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Levitt Homes Inc. v. Old Farm Home. Ass'n








Appeal from the Circuit Court of Du Page County; the Hon. John F. Teschner, Judge, presiding.


In these two actions consolidated in the trial court, Levitt Homes, Inc. (Levitt) filed suit against the Old Farm Homeowners' Association, Willowgate Homeowners' Association, and various known and unknown homeowners (Homeowners) seeking injunctive and other relief based upon tortious interference with prospective contractual relations, libel and slander. Homeowners filed suit against Levitt and the city of Naperville (city) for injunctive and other relief to enforce subdivision restrictive covenants and certain city of Naperville ordinances, and to seek damages based upon several theories of recovery. After an evidentiary hearing on Levitt's and Homeowners' motions for preliminary injunctions, the trial court entered an order denying both motions. Only Homeowners appeal from that interlocutory order denying their motion for a preliminary injunction. See Supreme Court Rule 307(a)(1) (87 Ill.2d R. 307(a)(1)).

The issues presented for review by Homeowners are: (1) whether Homeowners have established the elements required for the issuance of a preliminary injunction and are entitled to a preliminary injunction enjoining Levitt from building or selling certain homes on the theories that (a) Levitt violated certain ordinances of the city, (b) Levitt violated certain restrictive covenants which it could not later amend, and (c) Levitt is estopped by its promises to some of the Homeowners; and (2) whether Homeowners are entitled to a preliminary injunction enjoining the city from issuing building permits to Levitt. While Levitt did not appeal the ruling below against it, Levitt affirmatively asserts in its brief that Homeowners' actions constituted such misconduct that they are precluded from equitable relief under the doctrine of "unclean hands."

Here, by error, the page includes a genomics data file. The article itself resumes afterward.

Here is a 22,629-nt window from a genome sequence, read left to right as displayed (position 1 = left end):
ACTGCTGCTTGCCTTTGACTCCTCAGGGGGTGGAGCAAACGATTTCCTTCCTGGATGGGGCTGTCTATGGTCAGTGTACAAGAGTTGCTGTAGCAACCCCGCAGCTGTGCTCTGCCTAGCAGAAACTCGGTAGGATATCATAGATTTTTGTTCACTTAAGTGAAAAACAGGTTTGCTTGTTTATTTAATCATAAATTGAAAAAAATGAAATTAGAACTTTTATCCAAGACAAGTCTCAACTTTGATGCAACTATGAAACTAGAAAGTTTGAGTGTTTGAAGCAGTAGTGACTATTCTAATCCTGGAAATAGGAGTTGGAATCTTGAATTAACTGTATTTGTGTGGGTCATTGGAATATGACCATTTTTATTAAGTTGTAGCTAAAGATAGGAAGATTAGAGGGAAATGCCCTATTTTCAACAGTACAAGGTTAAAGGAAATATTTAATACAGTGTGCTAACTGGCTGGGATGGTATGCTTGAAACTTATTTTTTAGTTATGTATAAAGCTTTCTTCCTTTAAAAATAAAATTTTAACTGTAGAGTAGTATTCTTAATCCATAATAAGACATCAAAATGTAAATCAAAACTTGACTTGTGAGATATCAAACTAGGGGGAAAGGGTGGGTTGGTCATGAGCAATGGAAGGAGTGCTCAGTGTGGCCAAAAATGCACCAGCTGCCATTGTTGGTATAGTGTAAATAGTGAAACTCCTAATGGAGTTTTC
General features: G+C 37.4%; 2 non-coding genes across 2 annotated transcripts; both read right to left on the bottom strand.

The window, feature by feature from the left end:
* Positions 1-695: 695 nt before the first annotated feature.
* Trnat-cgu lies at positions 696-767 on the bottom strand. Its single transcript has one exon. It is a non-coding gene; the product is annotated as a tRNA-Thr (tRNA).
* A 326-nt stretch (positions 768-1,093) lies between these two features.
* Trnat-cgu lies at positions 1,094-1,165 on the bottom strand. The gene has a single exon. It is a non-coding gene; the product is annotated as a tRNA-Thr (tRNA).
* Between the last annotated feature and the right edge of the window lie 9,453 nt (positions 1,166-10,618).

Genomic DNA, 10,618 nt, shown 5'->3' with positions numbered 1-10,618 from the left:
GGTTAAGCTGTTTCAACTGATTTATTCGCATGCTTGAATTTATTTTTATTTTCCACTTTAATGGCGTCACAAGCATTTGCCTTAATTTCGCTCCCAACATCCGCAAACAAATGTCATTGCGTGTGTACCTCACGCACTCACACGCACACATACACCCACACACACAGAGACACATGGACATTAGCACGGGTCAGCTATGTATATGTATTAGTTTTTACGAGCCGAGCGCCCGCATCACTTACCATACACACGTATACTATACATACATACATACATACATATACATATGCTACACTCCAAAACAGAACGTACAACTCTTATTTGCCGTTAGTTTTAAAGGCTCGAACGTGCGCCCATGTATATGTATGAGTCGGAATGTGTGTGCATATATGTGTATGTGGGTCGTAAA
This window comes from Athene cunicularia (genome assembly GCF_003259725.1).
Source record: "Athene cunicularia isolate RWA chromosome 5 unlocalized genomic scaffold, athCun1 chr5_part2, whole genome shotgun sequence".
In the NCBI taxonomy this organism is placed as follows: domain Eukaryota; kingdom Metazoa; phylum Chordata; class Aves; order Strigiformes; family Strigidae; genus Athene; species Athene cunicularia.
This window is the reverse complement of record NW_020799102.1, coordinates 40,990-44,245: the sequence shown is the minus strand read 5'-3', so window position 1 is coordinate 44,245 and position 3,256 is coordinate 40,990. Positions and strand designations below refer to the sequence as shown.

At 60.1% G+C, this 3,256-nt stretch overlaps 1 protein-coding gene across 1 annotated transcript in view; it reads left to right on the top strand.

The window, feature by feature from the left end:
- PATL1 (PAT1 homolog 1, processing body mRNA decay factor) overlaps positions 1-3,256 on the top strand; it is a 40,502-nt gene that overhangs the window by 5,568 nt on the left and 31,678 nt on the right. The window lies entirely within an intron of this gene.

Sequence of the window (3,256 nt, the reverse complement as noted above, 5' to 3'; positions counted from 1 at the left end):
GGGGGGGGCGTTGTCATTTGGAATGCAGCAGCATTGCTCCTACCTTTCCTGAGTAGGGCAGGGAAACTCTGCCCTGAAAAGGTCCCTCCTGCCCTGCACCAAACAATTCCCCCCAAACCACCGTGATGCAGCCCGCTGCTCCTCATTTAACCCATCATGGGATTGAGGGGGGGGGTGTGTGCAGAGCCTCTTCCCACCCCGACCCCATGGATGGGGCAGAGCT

In 1978, pursuant to city of Naperville ordinance 78-106 (Naperville, Ill., Ordinance 78-106 (1978)) Levitt began marketing the Willowgate subdivision (Willowgate) as a planned unit development on a parcel of property known as Old Farm Unit 5 in Naperville, Illinois. Between 1978 and 1981 Levitt sold approximately 40 homes, selected from five model types, in Willowgate. The owners took title between 1979 and 1981. Levitt's senior vice-president Harvey Rafofsky testified that these homes ranged in price from "the high 60's to the mid 80's" and in size from 1,000 to "16 or 1800 square feet." Thomas Trybus, a homeowner, testified that the smallest model was 1,200 square feet while Doug Engebrethson, another homeowner, testified that the largest model was 2,200 square feet. All of these homes have two car garages. Rafofsky testified that Levitt failed to complete Willowgate due to market conditions which made selling this type of home difficult.

Levitt then decided to market the new Gingerplace subdivision (Gingerplace) in the areas of Old Farm Unit 5, Willowgate subdivision, where homes had not been built. Levitt planned to build 82 homes. These homes were to consist of two models of single-story homes which would be either a 979-square-foot two-bedroom model selling for $48,990 or a 1,068-square-foot three-bedroom model selling for $50,990. Both models would have one-car garages. According to Rafofsky, the Gingerplace homes were to be of comparable quality to the homes in Willowgate except they would be smaller.